“When we go to a place where we can actually hear ourselves, we hear what is speaking to us. We hear what is around us. And if we can hear it, then we can make it sing.”
- In an episode of the Meditative Story podcast, musician Andrew Bird talks about the creativity that comes from disconnecting from the noise and reconnecting with ourselves and our environment.
Laugh Your Cares Away
You know that friend who sends you funny memes all the time? They might be doing you good. Turns out laughter is medicine with proven benefits.
“In these uncertain times,” writes Dr. Emma Seppala, author of The Happiness Track, “laughing yourself silly may just be a smart thing to do.” She points to five areas in which laughter has (serious) research-backed benefits:
- Physical health: studies show laughter boosts immunity and lowers cholesterol.
- Mental health: laughing releases endorphins, lowers stress, and reduces anxiety.
- Memory & learning: a pinch of humor can help you learn faster and remember better.
- Relationships: no surprises that laughter brings people closer – or that humor is an attractive trait.
- Community well-being: laughter and happiness are contagious, says Seppala. So spreading joy is good for the community.
Now, the big question: can you force it? What if times are hard and your favorite comedy show just isn’t rousing any laughs? Interestingly, there’s lots of encouraging research on laughter therapy and laughter yoga. These studies suggest you don’t need to burst out laughing spontaneously to reap the benefits.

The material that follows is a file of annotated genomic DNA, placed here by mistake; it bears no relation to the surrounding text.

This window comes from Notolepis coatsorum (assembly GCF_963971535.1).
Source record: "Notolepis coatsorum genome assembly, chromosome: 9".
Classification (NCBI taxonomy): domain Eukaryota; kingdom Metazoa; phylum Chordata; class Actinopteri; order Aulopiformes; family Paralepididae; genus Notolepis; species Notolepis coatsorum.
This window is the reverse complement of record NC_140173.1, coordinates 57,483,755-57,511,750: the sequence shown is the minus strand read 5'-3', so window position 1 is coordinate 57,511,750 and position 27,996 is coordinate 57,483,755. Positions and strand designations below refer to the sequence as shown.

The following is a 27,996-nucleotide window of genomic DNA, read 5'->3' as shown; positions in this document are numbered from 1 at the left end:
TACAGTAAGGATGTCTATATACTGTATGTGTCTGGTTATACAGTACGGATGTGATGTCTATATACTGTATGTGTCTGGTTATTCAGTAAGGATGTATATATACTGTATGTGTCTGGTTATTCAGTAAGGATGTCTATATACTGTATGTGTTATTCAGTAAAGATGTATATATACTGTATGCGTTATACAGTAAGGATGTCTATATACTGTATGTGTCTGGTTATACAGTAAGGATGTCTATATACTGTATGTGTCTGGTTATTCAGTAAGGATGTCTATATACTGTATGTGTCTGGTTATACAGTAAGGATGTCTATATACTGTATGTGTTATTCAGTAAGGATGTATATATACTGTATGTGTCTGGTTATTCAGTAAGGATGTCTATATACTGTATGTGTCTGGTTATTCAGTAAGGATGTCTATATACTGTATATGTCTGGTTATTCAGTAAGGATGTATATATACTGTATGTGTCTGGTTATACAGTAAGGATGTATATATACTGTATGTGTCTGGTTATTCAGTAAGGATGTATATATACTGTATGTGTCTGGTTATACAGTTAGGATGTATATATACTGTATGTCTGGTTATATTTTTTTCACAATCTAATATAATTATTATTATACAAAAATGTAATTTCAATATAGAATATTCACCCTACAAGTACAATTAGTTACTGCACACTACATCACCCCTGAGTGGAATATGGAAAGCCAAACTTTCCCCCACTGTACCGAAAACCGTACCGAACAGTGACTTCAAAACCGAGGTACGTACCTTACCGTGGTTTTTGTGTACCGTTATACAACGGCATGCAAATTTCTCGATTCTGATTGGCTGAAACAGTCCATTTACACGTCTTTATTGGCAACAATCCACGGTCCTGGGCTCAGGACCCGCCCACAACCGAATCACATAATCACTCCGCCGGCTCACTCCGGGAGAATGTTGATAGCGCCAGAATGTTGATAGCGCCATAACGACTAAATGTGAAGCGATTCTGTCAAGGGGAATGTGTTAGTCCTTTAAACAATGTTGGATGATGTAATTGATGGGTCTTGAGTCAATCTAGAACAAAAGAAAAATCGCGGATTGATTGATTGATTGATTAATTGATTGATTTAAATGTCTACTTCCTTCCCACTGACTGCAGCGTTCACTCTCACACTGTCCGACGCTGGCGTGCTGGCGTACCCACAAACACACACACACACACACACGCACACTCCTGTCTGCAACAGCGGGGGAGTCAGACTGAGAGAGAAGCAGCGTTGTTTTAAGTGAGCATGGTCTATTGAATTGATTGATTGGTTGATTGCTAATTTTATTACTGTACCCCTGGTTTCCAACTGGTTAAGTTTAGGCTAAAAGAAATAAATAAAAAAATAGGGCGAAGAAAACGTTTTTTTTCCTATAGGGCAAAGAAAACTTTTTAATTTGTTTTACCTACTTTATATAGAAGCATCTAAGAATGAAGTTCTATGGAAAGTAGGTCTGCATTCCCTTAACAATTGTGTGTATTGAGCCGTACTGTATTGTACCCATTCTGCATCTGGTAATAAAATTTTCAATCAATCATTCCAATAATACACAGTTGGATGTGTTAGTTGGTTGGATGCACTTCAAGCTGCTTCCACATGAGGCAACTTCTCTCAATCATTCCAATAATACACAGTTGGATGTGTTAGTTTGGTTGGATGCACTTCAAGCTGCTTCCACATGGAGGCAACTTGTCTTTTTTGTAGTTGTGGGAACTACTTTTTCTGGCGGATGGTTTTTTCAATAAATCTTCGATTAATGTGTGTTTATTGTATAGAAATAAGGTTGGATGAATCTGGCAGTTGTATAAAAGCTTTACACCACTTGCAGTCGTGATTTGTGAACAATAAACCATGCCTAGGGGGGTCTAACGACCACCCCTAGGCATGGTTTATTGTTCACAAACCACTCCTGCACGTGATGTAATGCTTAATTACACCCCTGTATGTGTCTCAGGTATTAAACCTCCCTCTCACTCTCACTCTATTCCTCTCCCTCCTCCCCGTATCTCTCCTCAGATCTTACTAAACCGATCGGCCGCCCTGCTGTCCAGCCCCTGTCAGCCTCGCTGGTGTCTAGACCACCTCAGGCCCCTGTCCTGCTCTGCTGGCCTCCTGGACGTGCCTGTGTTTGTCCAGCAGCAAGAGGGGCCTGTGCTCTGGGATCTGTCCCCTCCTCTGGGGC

So next time a silly meme arrives or your Dad tells a lame joke, try giving a little chuckle even if you’re not in the mood. It might just help to lift your spirits.
Set Hard Stops
2020 has taught us many things. One of them: working from home isn’t as easy as it sounds.
Sure, you can eat more snacks and say no to pants. But it’s a double-edged sword. When work and life blur together, one can take over the other.
So here’s a way to make sure your workday has a defined start and finish: set hard stops. (And by the way – this goes for the office as well.)
Hard stops are basically commitments you make that force you to stop working at a particular time. Want to have a proper hour-long lunch break instead of slamming a sandwich at your desk? Schedule a lunch date with a friend.
Want to switch off your computer at 6 pm sharp? Book in for a yoga class. Or schedule a post-work walk with your partner.
The scheduling part is key here. If you make vague plans, you don’t have the incentive to keep them. But when someone is counting on you to show up at a particular time, you’ll make an effort to do it. That’s one of the reasons the daily schedule section of your Panda Planner is so simple yet so powerful.
Try it tomorrow and see if it helps you keep your work-life balance in check.
Oprah Winfrey, Talk Show Host, Media Executive & Philanthropist
Billionaire media personality Oprah Winfrey keeps her morning routine pretty simple. Here’s what she does:
- Wakes up without an alarm by setting a wakeup time in her mind.
- Heads to her home gym to do a workout of an elliptical machine, treadmill, and situps.
- Does 10-20 minutes of a sitting or walking meditation.
- Goes through her schedule for the day while eating a breakfast of boiled eggs and multigrain toast.
Why it works
- Waking up naturally is healthier than waking up with an alarm, which can disrupt our body’s natural rhythms.
- Need we say it? Keeping active is good!
- Meditation has countless proven benefits, and walking meditation adds a physical health element as well. One study found that walking meditation improved fitness as well as lowered depression in elderly participants.
Have you ever tried a walking meditation? If you’re the type who has trouble staying still, it might be for you! UC Berkeley has a great set of detailed steps you can follow, and it only takes 10 minutes.
Why not give it a shot tomorrow as your daily meditation – and let us know how you go!